Sony's PSP2 will feature a touch-screen, with UMD's ditched in favour of internal flash memory game downloads and improved PS3 link-up - predicts a panel of industry experts recently polled by PSM3. "What Sony needs to do now is ride it (PSP) out until their next portable machine and try for a restart", reveals respected technology journal Wired's Chris Kohler, "Maybe add a touch screen. That's certainly an excellent time to get rid of UMD."
UMD, however, is safe for now, predicts Kohler - and the recent PSP price drop may mean an influx of new games. "The PSP, like most consumer devices that undergo a price drop, is selling substantially better than it was before it was $170. As shown at CES,Sony's focus would now seem to be the transformation of PSP into an all-in-one fun productivity gadget with various add-ons and firmware updates, which might keep things moving along at an acceptable pace."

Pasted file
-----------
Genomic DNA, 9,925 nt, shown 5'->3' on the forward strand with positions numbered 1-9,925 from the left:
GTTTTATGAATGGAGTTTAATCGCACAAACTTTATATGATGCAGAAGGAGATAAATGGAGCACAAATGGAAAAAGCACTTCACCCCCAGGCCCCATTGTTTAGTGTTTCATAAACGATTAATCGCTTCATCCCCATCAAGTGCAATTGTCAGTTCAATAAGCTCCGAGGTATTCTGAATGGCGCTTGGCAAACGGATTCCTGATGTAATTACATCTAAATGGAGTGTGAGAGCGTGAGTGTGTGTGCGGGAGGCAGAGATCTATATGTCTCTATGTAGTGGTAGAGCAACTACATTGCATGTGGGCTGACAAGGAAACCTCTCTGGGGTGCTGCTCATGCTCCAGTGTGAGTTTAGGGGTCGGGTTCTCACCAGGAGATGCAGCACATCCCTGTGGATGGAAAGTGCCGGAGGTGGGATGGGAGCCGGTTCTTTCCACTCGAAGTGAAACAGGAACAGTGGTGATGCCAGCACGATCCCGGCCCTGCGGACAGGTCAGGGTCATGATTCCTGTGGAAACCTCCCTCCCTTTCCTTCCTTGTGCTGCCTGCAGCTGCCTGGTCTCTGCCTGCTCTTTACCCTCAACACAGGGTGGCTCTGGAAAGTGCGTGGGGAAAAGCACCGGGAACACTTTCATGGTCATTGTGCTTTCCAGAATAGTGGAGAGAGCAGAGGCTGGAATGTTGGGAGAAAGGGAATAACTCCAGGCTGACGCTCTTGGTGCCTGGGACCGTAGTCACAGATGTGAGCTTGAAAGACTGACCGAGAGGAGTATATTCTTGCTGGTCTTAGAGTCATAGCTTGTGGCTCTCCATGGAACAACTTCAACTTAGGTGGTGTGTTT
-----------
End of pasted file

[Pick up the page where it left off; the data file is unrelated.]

UMD NOT RIP
"But this growth might also actually stimulate some software development, which went off a cliff at some point last year. But in terms of cheaper casual titles - no more big-budget flops. They've gotten burned with those and the feeling won't go away during PSP's lifecycle. PSP in its current form won't get any more major operations, like the excising of UMD that people seem to be in a tizzy predicting. That can't happen."
UMD has a deeper strategic value at retail, argues leading development website Gamasutra's Senior Editor Brandon Sheffield. "Though the UMD format hasn't exactly caught on, it gives Sony more shelf-space, something they might be keen to keep up with Nintendo (DS) encroaching on their space". Sheffield is unperturbed by Sony's recent announcement that Blu-ray discs will come bundled with a PSP version of the film. "As far as Blu-ray content, I don't think that will contribute to phasing out UMDs until such time as the PS3 installed base is proved to be as large as or larger than the UMD movie-buying population - and that those groups are similar and have similar purchasing habits."
"I do however thing that Blu-Ray-to-PSP is a much more enticing proposition than buying UMDs separately, for a host of obvious reasons - not the least of which is the allure of effectively buying one movie for two formats. I think consumers will like it, and I'm sure Sony has built in some online reporting system to the PS3 that allows them to see if customers are making use of the service."